As the first early December concert approached, though, everyone was still a bit nervous. Would people really turn up for the concert? Sure there was plenty of interest in both choral music and Irish music in Santa Cruz, but would that interest be sufficient to attract people to a concert that combined elements of both?
That question was answered emphatically 20 minutes after the doors opened on opening night, when a slightly harried usher poked his head into the green room and said “Get ready…we’re sold out!”
A Gaelic Christmas – Just the beginning
That first performance was just the beginning. Mary and Cór Ainglí sold out two venues that year…and again in 2007. By 2008, it became clear that a larger venue was needed, and the group moved from the small 100-seat church that had been its primary venue to a church that seated 400 (and came close to selling that out as well!).
They also began to expand out of the Santa Cruz area. As of this writing, the group has performed in San Francisco, Oakland, Menlo Park, San Jose, and Morgan Hill (in California), and Mary was even invited to form a second Cór Ainglí in St. Louis, MO, in 2007!
For 2012, Mary has refined the Santa Cruz choir from a 25-voice community choir to a 9-voice ensemble of highly experienced choral singers (dubbed The Cór Ainglí Singers), and expanded the repertoire to include music from seasons other than Christmas to correspond with the release of her latest CD, “Sacred Days, Mythic Ways.”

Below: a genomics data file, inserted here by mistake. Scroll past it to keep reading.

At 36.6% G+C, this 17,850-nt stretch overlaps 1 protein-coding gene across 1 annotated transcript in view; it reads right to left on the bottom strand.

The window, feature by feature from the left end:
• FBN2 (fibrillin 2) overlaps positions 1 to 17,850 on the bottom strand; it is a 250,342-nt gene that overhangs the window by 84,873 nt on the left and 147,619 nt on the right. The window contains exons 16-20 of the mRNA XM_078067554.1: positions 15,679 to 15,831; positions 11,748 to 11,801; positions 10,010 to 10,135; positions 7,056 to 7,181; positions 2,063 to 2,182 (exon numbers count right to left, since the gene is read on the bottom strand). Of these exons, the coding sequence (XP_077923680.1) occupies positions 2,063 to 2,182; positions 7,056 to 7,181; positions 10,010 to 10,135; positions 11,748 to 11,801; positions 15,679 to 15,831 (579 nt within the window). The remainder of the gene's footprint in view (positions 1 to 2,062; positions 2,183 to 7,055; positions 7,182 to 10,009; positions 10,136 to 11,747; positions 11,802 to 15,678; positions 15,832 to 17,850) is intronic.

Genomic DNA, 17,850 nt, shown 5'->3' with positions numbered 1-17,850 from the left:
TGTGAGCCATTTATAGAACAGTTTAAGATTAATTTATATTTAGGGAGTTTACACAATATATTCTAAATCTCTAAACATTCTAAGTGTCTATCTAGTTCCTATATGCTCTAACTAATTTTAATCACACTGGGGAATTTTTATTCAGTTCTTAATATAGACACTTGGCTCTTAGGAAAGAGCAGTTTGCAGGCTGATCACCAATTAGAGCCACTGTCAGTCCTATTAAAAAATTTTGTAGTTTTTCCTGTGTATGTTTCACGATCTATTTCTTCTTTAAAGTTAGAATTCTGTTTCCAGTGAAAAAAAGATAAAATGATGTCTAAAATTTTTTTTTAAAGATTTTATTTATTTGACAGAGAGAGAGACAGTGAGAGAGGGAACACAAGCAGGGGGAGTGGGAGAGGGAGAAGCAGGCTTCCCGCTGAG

(Gaelic Christmas fans need not worry, though…there will still be plenty of Christmas music!)
So what does all this say about Irish?
As I mentioned in the post “Why do the Irish Speak English?” (published 17/10/12), some of the greatest growth of interest in the Irish language is taking place outside of Ireland, particularly in countries that saw a lot of Irish immigration in the late 19th and early 20th century, such as the U.S., Canada, and Australia.
I think the fact that so many people will come out year after year in California to hear a choral concert in Irish underscores this. There is a genuine interest in, and affection for, the language in the nations of the Irish diaspora…one that still often takes Irish people by surpise.
The really exciting thing is that these concerts also spark an interest in learning the language, or at least learning to sing in it, which is a great first step (as I tell learners, “Music is a gateway drug!”). In fact, several members of the original Cór Ainglí are now actively studying Irish!
Would you like to hear Cór Ainglí sing?
Should you happen to find yourself in Northern California in early December, we’d love to see you at one of our concerts (Feel free to come up and introduce yourself after the show. As the only member of the current ensemble with gray hair, I’m easy to spot!). Our 2012 performances are:
- Menlo Park, December 2, 4:00 p.m. at Vallombrosa Center, 250 Oak Grove Avenue.
- Santa Cruz, December 8, 8:00 p.m. at Holy Cross Church, 126 High Street.
- Morgan Hill, December 15, 7:30 p.m. at Advent Lutheran Church, 16870 Murphy Avenue.
We’ll be sharing the stage with the talented vocal ensemble Zambra.
You can find more information at www.coraingli.com (please don’t contact either of the churches directly).
Here’s a performance clip:
You can also listen to a couple of performance clips here.
Did you find this post about a Gaelic Christmas interesting?